Cylindrical Coordinates and the jacobian

Hi everyone,

I have a question about the tutorial discussing the thermal conduction of a rod with a circular section.

In the tutorial, they get the equation in the strong form and then implement it into FreeFem and show the code. However, I noticed that they do not include the jacobian r*dr in their weak form.

I am simulating a problem similar to that, although without the time dependence. I am confused why the integral does not include that r term.


Hi Kevin,

I think the Jacobian is included in this example (the factor “*x”)
If this can be of any help, below I put another example (for spherical coordinates)

/*   Coordinate dependant differential operators  */
/* Spherical coordinates in the (r,theta) plane   */
/*                                                */
/*   r     --> x  in [0,infty]                    */
/*   theta --> y  in [0,pi]                       */
/*   phi   --> not                                */
/*                                                */
/*    Jacobian determinant                        */
/*    The det(J) = r^2*sin(theta) --> x^2*sin(y)  */
macro Jac()(x^2*sin(y) )  // /*                   */
/* The gradient operator in spherical coordinates */
/*                                                */
/*            d/dr                                */
/*   grad =   1/r*d/dtheta                        */
/*            1/(r*sin(theta))*d/dphi             */
/*                                                */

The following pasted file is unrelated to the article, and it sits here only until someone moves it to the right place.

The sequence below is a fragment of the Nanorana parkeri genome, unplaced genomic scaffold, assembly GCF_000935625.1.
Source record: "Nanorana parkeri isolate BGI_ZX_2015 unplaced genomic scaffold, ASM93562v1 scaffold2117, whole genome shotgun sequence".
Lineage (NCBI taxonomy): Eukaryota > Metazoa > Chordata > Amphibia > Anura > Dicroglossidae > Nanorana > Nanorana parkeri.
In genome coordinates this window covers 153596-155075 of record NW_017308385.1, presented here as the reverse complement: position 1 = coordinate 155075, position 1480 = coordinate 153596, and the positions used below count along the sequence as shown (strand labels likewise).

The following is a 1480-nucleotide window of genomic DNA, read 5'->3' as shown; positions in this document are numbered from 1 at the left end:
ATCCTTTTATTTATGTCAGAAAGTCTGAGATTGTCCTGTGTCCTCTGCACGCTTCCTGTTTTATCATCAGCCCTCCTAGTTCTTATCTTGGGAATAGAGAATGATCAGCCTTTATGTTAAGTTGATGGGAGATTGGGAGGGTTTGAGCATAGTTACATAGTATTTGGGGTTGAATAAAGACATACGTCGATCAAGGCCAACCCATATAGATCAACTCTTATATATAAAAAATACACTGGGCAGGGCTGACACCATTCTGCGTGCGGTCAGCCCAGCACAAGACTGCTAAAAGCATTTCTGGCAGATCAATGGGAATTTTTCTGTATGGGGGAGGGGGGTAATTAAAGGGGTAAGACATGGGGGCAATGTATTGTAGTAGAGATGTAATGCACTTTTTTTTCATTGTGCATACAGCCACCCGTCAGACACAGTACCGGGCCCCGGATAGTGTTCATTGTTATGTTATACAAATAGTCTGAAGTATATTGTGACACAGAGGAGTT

macro Grad(u) [dx(u),dy(u)/x]	    // /*         */
  macro Lap(u,v) (Grad(u)'*Grad(v)) // /*     ')  */
 macro Source()(exp(-x^2)*(6-4*x^2) )  //

Vh u,v;
problem Poisson(u,v) = int2d(Th)( Jac*Lap(u,v) )
+on(1,u=0)  ;


I’ll put also some brief notes I had some time ago, if this can be of any help.
It is for kind of Laplace-Beltrami operator…Here I use the conventions from
field theory/general relativity (raising indices with the metric)

Let me know if this makes sense to you.
Hope this helps,

1 Like

Thank you Julien.

That does help, though I think your last screenshot is over my head a bit.

And I realize sheepishly that it does include the Jacobian now that I went through it again.

I think my confusion stems from the fact that I am trying to run FEM simulations in a sort of weird coordinate system with an equation that I believe is correct. But I am getting strange results that are unphysical when I try to switch from a problem involving cartesian coordinates plus an extra one to one involving polar coordinates plus an extra one, and so I thought maybe the error came from there.
Which I mention here.

Anyway. Thanks Again!